The Chabad Hasidic sect was founded in Russia at the end of the 18th century and moved to the United States in the mid-20th century. It has had only seven leaders, of whom the last was Rabbi Menachem Mendel Schneerson. He was appointed in 1951 and died in 1994, but his image continues to be the engine that drives Chabad. In the kingdom of Chabad in Crown Heights, Brooklyn, his portrait is everywhere, in the form of oil paintings, prints, framed photographs, even in a format suitable for infants' cradles. Menachem Mendel Schneerson succeeded the sixth rebbe, Yosef Yitzchak Schneerson, who was his father-in-law. During his leadership he infused the movement with increasing messianic tension, which vaulted into an almost ecstatic spiral from the 1980s until his death, as he intimated that he himself was destined to be revealed as "King Messiah." In this period, he and the movement became anathema to Haredi leaders like the late Rabbi Eliezer Menachem Schach, who described Chabad as "the well known cult," and Rabbi Ovadia Yosef, the spiritual leader of Shas, who accused Schneerson of "heresy" and "idolatry."

At the same time, some of the Rebbe's followers maintain that his greatness stems not from his messianic approach but from his thought, whose depth and breadth is acknowledged even outside Chabad, and from his leadership, which breached the boundaries of his religious community and thrust Chabad into the Jewish world. Under him, the emissary idea, which predated his leadership, became the movement's principal project. He also initiated the world conference of emissaries in New York. His rationale for the project was the need to rescue Jews physically, but also to prepare the world for redemption.

After Schneerson's death the movement was torn between two approaches. The messianists, who refused to recognize even his "material" death, continue to believe that he is alive, and some of them are convinced that he will return and be revealed as "King Messiah." The official movement, representing the majority of the adherents, rejects these ideas. But the emissaries project seems to be overriding this rift: there is now a status quo within Chabad that is preventing a split in the movement. The messianists are dominant in several locales in Israel and in Lubavitch World Headquarters in Brooklyn, but not in other Chabad centers.

According to Menachem Friedman, professor emeritus of sociology at Bar-Ilan University and co-author of "The Rebbe: The Life and Afterlife of Menachem Mendel Schneerson" (Princeton University Press ), "the distinction between messianists and non-messianists is not clear-cut. The majority are messianists-lite, who say he is worthy of being messiah - they cannot deny what he constantly preached." The book, whose other author is Samuel Heilman, a sociology professor at Queens College in New York, stirred a furor in Chabad, in particular because it portrayed the Rebbe as a modern individual, wrestling with doubts, especially in his younger days. Chabad says the book is fraudulent.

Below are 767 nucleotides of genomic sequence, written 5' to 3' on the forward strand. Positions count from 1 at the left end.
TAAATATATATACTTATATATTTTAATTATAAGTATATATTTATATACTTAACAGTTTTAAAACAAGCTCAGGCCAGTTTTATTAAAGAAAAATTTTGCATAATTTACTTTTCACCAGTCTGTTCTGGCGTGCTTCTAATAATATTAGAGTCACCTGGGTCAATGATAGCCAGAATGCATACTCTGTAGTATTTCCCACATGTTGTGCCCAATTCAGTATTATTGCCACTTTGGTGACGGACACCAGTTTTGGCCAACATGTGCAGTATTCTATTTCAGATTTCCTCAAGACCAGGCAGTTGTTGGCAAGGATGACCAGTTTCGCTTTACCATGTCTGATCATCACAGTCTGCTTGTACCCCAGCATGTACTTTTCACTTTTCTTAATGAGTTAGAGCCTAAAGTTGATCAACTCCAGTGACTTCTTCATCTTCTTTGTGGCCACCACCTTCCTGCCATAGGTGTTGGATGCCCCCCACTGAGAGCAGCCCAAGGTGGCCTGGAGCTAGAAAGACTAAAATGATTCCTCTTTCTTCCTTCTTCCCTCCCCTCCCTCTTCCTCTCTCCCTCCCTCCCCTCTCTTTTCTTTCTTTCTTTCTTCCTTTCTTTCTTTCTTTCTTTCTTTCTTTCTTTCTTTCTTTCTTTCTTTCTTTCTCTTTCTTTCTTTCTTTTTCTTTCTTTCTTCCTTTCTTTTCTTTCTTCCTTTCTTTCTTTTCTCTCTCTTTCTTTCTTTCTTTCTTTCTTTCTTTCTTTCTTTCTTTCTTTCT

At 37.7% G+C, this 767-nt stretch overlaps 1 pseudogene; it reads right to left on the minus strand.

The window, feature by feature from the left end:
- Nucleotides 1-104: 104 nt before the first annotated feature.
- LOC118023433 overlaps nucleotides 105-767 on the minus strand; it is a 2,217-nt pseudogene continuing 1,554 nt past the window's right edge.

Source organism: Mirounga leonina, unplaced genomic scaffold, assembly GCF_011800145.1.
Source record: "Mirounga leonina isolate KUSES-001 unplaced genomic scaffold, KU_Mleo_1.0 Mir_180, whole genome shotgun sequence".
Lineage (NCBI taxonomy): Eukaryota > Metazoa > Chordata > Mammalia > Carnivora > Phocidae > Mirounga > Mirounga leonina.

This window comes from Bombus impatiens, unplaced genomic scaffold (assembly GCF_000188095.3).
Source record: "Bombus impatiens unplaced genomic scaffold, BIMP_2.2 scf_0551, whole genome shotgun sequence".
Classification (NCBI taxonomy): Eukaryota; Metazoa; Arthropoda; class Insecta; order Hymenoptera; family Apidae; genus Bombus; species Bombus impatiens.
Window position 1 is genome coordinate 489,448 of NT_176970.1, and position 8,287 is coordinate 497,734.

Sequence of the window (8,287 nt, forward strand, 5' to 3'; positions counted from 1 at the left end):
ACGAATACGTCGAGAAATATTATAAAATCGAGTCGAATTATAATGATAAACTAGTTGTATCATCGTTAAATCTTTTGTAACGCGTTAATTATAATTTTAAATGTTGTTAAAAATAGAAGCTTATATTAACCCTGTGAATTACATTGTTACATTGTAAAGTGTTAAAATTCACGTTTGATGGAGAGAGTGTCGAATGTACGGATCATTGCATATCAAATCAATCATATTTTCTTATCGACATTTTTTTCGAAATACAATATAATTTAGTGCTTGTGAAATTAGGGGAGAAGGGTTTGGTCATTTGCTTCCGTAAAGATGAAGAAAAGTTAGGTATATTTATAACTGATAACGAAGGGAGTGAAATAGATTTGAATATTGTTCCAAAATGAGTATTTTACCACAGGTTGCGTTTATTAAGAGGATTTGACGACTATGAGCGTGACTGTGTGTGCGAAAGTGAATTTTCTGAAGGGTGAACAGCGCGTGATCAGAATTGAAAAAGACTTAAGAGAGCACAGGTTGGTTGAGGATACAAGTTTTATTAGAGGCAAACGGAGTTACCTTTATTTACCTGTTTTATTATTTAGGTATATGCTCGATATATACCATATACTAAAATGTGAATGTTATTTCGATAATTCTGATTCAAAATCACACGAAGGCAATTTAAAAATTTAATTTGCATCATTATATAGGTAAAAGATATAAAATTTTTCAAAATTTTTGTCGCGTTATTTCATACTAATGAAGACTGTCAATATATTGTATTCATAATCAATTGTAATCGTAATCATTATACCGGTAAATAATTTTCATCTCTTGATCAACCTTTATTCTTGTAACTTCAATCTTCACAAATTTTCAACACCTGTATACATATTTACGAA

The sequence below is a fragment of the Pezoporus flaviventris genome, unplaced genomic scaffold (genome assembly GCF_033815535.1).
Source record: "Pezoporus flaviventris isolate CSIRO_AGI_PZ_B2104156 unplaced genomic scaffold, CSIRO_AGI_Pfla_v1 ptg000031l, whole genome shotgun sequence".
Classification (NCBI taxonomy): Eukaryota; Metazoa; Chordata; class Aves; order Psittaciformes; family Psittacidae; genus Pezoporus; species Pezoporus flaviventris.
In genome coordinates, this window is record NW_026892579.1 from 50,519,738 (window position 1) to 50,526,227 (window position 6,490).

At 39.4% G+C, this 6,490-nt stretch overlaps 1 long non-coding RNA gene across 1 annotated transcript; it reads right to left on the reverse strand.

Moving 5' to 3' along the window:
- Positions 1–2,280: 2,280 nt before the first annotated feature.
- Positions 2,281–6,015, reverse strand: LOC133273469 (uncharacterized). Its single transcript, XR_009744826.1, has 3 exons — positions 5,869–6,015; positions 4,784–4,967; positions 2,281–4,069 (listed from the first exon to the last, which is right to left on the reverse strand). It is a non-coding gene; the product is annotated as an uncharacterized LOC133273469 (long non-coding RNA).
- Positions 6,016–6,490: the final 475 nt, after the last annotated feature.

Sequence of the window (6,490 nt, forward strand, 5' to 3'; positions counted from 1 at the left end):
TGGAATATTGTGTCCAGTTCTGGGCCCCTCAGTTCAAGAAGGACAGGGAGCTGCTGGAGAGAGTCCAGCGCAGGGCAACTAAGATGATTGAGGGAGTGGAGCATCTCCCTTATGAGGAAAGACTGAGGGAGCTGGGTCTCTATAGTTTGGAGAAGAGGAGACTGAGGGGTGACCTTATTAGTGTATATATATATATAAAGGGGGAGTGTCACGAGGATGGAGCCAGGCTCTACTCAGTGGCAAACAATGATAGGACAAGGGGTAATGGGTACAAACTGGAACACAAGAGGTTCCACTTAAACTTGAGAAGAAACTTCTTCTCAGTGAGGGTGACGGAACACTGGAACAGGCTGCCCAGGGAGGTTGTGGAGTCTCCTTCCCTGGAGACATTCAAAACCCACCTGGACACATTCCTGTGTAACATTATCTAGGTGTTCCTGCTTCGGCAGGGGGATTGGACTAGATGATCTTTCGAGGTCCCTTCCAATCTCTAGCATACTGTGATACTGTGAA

In most locales in Israel, there is a split between the messianists and the non-messianists - in the educational institutions, for example - but among the emissaries (most of whom are not messianists ) there are some who wear skullcaps with the inscription "Long live our master King Messiah forever and ever." On the other hand, a senior figure in Chabad says, "I feel repulsion at the messianism in Chabad. I have scorn and contempt for these people. It absolutely disgusts me. The messianism is the worst thing that happened to Chabad." Sharp words, but the speaker insisted on anonymity.

Why, then, has no new rebbe been named? "The reason is sociological," this source says. "Chabad has become a vast and diversified community and it was clear that there was no prospect of agreeing on a successor. But Chabad is united around messages which we received from the Rebbe. He was a distinguished educator and leader who inspired us powerfully to care about the destiny of the nation."

Chabad spokesman Rabbi Menachem Brod explained that the only reason the establishment is not escalating the tension with the messianists is because it does not wish to glorify them. Asked whether he was ashamed of the messianists, Brod replied, "It's not that I am ashamed of them - they are behaving shamefully."